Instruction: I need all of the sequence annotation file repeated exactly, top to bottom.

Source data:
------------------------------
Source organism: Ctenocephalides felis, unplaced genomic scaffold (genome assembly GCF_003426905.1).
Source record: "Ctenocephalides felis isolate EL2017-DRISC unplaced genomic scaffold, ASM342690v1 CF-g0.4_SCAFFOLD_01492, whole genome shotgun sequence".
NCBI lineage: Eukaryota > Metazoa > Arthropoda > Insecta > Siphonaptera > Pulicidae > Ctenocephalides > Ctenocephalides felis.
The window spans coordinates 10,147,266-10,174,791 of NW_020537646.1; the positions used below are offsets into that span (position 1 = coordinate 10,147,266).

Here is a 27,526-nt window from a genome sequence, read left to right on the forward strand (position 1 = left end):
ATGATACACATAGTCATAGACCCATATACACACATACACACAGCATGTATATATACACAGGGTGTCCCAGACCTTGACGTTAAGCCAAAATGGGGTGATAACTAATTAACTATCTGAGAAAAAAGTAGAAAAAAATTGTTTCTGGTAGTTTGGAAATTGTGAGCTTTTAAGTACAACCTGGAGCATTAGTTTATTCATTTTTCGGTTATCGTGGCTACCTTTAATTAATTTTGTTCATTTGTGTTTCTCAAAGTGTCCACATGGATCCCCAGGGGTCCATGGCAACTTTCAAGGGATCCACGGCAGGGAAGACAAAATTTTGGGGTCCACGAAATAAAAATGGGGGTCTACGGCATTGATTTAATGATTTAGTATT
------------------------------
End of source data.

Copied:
Source organism: Ctenocephalides felis, unplaced genomic scaffold (genome assembly GCF_003426905.1).
Source record: "Ctenocephalides felis isolate EL2017-DRISC unplaced genomic scaffold, ASM342690v1 CF-g0.4_SCAFFOLD_01492, whole genome shotgun sequence".
NCBI lineage: Eukaryota > Metazoa > Arthropoda > Insecta > Siphonaptera > Pulicidae > Ctenocephalides > Ctenocephalides felis.
The window spans coordinates 10,147,266-10,174,791 of NW_020537646.1; the positions used below are offsets into that span (position 1 = coordinate 10,147,266).

Here is a 27,526-nt window from a genome sequence, read left to right on the forward strand (position 1 = left end):
ATGATACACATAGTCATAGACCCATATACACACATACACACAGCATGTATATATACACAGGGTGTCCCAGACCTTGACGTTAAGCCAAAATGGGGTGATAACTAATTAACTATCTGAGAAAAAAGTAGAAAAAAATTGTTTCTGGTAGTTTGGAAATTGTGAGCTTTTAAGTACAACCTGGAGCATTAGTTTATTCATTTTTCGGTTATCGTGGCTACCTTTAATTAATTTTGTTCATTTGTGTTTCTCAAAGTGTCCACATGGATCCCCAGGGGTCCATGGCAACTTTCAAGGGATCCACGGCAGGGAAGACAAAATTTTGGGGTCCACGAAATAAAAATGGGGGTCTACGGCATTGATTTAATGATTTAGTATT